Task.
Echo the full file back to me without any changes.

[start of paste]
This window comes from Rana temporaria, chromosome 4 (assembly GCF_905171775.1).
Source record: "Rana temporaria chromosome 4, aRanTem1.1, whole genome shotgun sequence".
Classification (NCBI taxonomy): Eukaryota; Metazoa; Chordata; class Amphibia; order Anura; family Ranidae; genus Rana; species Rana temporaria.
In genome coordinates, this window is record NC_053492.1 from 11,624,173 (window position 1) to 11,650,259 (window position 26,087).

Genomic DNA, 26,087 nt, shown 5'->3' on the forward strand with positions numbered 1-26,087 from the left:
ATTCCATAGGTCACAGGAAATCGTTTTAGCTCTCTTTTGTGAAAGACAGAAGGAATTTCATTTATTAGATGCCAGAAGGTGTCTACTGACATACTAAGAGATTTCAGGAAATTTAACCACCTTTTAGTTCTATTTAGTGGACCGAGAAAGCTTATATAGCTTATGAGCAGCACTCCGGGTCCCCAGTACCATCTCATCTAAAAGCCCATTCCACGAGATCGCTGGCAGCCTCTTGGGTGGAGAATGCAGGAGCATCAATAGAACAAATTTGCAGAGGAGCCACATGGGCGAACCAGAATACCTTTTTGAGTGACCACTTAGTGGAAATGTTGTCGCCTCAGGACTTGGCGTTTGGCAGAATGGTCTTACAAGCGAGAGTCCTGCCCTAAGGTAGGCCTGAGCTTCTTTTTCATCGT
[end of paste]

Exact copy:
This window comes from Rana temporaria, chromosome 4 (assembly GCF_905171775.1).
Source record: "Rana temporaria chromosome 4, aRanTem1.1, whole genome shotgun sequence".
Classification (NCBI taxonomy): Eukaryota; Metazoa; Chordata; class Amphibia; order Anura; family Ranidae; genus Rana; species Rana temporaria.
In genome coordinates, this window is record NC_053492.1 from 11,624,173 (window position 1) to 11,650,259 (window position 26,087).

Genomic DNA, 26,087 nt, shown 5'->3' on the forward strand with positions numbered 1-26,087 from the left:
ATTCCATAGGTCACAGGAAATCGTTTTAGCTCTCTTTTGTGAAAGACAGAAGGAATTTCATTTATTAGATGCCAGAAGGTGTCTACTGACATACTAAGAGATTTCAGGAAATTTAACCACCTTTTAGTTCTATTTAGTGGACCGAGAAAGCTTATATAGCTTATGAGCAGCACTCCGGGTCCCCAGTACCATCTCATCTAAAAGCCCATTCCACGAGATCGCTGGCAGCCTCTTGGGTGGAGAATGCAGGAGCATCAATAGAACAAATTTGCAGAGGAGCCACATGGGCGAACCAGAATACCTTTTTGAGTGACCACTTAGTGGAAATGTTGTCGCCTCAGGACTTGGCGTTTGGCAGAATGGTCTTACAAGCGAGAGTCCTGCCCTAAGGTAGGCCTGAGCTTCTTTTTCATCGT